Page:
As we are tasked today with coming in here and talking about the review of the inner city initiative, it would be remiss of me not to mention that tomorrow, once again, several hundred people from the north inner city will descend on the Dáil in protest. That protest will be in recognition of the 16th anniversary of the death of Terence Wheelock. I cannot separate the inner city initiative from the legacy of poor relationships between the community of the north inner city, which has for decades been disadvantaged by structural inequality and structural violence. The initiative had absolutely no targets or benchmarks. It involved lots of good work because of the nature of the good people involved, but it will not address the legacy of a community which has a mistrustful relationship with the State and its infrastructures because of deeds the community believes were inflicted on it. To my mind, there is no greater example of that than the north inner city community's continued 16-year quest for answers to what it believes to be the outstanding questions surrounding the death of Terence Wheelock. Until that is addressed, every year, like tomorrow, that community will continue to march on the Dáil and on Store Street Garda station and will continue to have a mistrustful relationship with the State, and all these nice initiatives will fall on deaf ears.
Once again, therefore, in advance of Terence's anniversary tomorrow, I ask for an independent review into the circumstances that led to his death in order that his family can stop having to show up at Store Street Garda station and at the Dáil demanding what they believe is justice for their son and their brother. Please, Taoiseach, I know there was a GSOC review. That was ten years ago and questions still remain. Let us simply address this issue now and bring some finality to it.
I thank the Deputies for raising these issues. To respond to Deputy McDonald's basic point about a review of probity, yes, we should do that. I will talk to my Secretary General about that and about the broader interest in terms of just reviewing the progress that has been made, the remaining issues and perhaps lessons learnt from the model. As I said earlier, maybe during Leaders' Questions, I am anxious we would broaden out and learn from previous experience of models that were developed before in certain communities in terms of multidisciplinary, multi-agency-based responses to disadvantage. I think we can now learn lessons from this initiative, which has been up and running since 2017. I am anxious to do that and I do not doubt what the Deputy says about the social and economic problems remaining. Deputy Gannon has referred to those also. That is something we can do.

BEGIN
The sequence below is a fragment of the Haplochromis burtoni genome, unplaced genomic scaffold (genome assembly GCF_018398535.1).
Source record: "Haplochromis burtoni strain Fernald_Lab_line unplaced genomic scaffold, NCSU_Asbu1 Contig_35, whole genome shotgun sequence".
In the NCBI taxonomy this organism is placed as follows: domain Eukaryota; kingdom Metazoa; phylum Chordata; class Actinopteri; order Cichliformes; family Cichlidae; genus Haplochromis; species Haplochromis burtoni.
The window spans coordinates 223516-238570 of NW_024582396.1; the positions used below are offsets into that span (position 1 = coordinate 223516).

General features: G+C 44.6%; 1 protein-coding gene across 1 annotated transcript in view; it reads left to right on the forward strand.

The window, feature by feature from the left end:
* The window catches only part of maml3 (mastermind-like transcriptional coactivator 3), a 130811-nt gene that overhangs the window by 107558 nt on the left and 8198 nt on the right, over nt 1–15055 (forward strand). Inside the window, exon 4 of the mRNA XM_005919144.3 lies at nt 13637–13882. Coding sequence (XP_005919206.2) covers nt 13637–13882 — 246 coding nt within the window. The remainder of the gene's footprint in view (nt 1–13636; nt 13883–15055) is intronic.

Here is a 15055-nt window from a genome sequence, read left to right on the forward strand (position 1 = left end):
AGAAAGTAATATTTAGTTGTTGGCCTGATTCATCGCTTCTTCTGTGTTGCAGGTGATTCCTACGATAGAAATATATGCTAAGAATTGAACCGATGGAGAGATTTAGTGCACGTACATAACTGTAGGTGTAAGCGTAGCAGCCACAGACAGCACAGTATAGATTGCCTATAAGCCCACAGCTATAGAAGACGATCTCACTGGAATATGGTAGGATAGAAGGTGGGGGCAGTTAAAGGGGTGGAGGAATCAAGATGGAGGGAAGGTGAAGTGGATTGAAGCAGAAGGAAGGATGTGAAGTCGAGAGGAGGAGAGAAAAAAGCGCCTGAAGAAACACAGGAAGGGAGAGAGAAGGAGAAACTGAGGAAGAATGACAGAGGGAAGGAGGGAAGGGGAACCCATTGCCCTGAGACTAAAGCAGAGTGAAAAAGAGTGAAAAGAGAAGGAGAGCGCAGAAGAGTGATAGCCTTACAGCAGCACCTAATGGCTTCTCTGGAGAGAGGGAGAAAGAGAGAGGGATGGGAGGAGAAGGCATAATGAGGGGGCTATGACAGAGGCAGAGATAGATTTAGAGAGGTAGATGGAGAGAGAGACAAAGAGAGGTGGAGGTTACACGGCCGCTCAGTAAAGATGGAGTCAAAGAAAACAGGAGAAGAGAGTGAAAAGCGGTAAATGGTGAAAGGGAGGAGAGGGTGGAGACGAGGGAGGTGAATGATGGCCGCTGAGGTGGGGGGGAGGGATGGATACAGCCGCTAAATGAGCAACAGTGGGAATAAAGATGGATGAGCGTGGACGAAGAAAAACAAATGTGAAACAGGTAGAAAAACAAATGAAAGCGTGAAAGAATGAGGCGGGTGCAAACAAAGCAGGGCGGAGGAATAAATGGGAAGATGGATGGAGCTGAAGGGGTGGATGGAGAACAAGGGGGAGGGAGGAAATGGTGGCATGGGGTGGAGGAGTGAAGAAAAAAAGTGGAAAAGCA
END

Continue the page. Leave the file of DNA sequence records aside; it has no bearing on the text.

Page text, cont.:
As for the childcare issue Deputy McDonald raised, I did write to her about that and, again, I am anxious to resolve it. No provider should lose 70% in any new scheme. I do not think anyone intends that to happen, nor should it happen. The Department of Children, Equality, Disability, Integration and Youth has aimed to ensure alignment of existing initiatives as well as the development of other responses which add value to the actions to achieve maximum impact in respect of integrated service delivery relating to children, young people and their families. As for the issues Deputy McDonald has raised, my understanding is officials from the Department have met with a small number of providers operating in the north-east inner city several times regarding the national childcare scheme. I am just saying this is what I have been informed, so the Deputy may take it as she wishes, but we could follow up on it. It became apparent through this engagement that some issues arising were due to a lack of familiarity with the scheme, with some parents registering for the wrong subsidy.